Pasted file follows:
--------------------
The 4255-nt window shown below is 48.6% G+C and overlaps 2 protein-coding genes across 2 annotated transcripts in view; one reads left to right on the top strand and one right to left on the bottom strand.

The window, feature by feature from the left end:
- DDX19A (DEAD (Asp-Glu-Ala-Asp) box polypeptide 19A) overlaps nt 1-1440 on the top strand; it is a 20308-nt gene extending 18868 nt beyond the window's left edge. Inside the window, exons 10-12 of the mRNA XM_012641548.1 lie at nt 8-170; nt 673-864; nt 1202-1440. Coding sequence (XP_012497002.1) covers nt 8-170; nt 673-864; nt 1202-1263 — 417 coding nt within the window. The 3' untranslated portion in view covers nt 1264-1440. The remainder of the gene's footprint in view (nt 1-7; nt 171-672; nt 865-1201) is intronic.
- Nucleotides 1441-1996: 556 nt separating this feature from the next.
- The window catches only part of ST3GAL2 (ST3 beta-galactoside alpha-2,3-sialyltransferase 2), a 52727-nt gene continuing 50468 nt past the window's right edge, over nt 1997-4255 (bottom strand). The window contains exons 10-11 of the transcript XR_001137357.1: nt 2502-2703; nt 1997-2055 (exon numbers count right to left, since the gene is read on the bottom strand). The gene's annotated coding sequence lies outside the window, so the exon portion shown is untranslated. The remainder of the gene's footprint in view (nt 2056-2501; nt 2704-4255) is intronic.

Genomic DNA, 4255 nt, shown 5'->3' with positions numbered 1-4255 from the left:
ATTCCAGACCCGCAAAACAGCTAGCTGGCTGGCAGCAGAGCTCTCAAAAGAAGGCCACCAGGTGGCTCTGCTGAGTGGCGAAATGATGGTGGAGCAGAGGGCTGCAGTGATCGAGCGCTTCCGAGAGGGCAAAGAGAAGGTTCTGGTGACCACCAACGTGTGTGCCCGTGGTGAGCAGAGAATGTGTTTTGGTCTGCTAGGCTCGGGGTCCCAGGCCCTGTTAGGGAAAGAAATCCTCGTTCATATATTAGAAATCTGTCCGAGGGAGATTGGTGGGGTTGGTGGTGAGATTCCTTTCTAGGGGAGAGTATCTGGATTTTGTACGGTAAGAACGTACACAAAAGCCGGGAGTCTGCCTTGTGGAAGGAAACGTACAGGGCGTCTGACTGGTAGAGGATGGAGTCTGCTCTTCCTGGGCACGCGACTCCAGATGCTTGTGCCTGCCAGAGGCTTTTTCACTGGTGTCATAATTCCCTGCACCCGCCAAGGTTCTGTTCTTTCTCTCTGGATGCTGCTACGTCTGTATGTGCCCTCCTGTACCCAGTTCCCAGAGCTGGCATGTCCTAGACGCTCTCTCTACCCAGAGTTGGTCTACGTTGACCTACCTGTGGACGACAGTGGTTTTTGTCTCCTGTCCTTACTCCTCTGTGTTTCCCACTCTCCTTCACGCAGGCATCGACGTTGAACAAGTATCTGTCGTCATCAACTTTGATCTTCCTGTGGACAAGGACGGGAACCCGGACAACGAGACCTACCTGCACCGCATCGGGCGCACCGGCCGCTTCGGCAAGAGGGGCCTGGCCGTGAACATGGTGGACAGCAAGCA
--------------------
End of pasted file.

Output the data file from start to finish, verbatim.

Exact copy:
The 4255-nt window shown below is 48.6% G+C and overlaps 2 protein-coding genes across 2 annotated transcripts in view; one reads left to right on the top strand and one right to left on the bottom strand.

The window, feature by feature from the left end:
- DDX19A (DEAD (Asp-Glu-Ala-Asp) box polypeptide 19A) overlaps nt 1-1440 on the top strand; it is a 20308-nt gene extending 18868 nt beyond the window's left edge. Inside the window, exons 10-12 of the mRNA XM_012641548.1 lie at nt 8-170; nt 673-864; nt 1202-1440. Coding sequence (XP_012497002.1) covers nt 8-170; nt 673-864; nt 1202-1263 — 417 coding nt within the window. The 3' untranslated portion in view covers nt 1264-1440. The remainder of the gene's footprint in view (nt 1-7; nt 171-672; nt 865-1201) is intronic.
- Nucleotides 1441-1996: 556 nt separating this feature from the next.
- The window catches only part of ST3GAL2 (ST3 beta-galactoside alpha-2,3-sialyltransferase 2), a 52727-nt gene continuing 50468 nt past the window's right edge, over nt 1997-4255 (bottom strand). The window contains exons 10-11 of the transcript XR_001137357.1: nt 2502-2703; nt 1997-2055 (exon numbers count right to left, since the gene is read on the bottom strand). The gene's annotated coding sequence lies outside the window, so the exon portion shown is untranslated. The remainder of the gene's footprint in view (nt 2056-2501; nt 2704-4255) is intronic.

Genomic DNA, 4255 nt, shown 5'->3' with positions numbered 1-4255 from the left:
ATTCCAGACCCGCAAAACAGCTAGCTGGCTGGCAGCAGAGCTCTCAAAAGAAGGCCACCAGGTGGCTCTGCTGAGTGGCGAAATGATGGTGGAGCAGAGGGCTGCAGTGATCGAGCGCTTCCGAGAGGGCAAAGAGAAGGTTCTGGTGACCACCAACGTGTGTGCCCGTGGTGAGCAGAGAATGTGTTTTGGTCTGCTAGGCTCGGGGTCCCAGGCCCTGTTAGGGAAAGAAATCCTCGTTCATATATTAGAAATCTGTCCGAGGGAGATTGGTGGGGTTGGTGGTGAGATTCCTTTCTAGGGGAGAGTATCTGGATTTTGTACGGTAAGAACGTACACAAAAGCCGGGAGTCTGCCTTGTGGAAGGAAACGTACAGGGCGTCTGACTGGTAGAGGATGGAGTCTGCTCTTCCTGGGCACGCGACTCCAGATGCTTGTGCCTGCCAGAGGCTTTTTCACTGGTGTCATAATTCCCTGCACCCGCCAAGGTTCTGTTCTTTCTCTCTGGATGCTGCTACGTCTGTATGTGCCCTCCTGTACCCAGTTCCCAGAGCTGGCATGTCCTAGACGCTCTCTCTACCCAGAGTTGGTCTACGTTGACCTACCTGTGGACGACAGTGGTTTTTGTCTCCTGTCCTTACTCCTCTGTGTTTCCCACTCTCCTTCACGCAGGCATCGACGTTGAACAAGTATCTGTCGTCATCAACTTTGATCTTCCTGTGGACAAGGACGGGAACCCGGACAACGAGACCTACCTGCACCGCATCGGGCGCACCGGCCGCTTCGGCAAGAGGGGCCTGGCCGTGAACATGGTGGACAGCAAGCA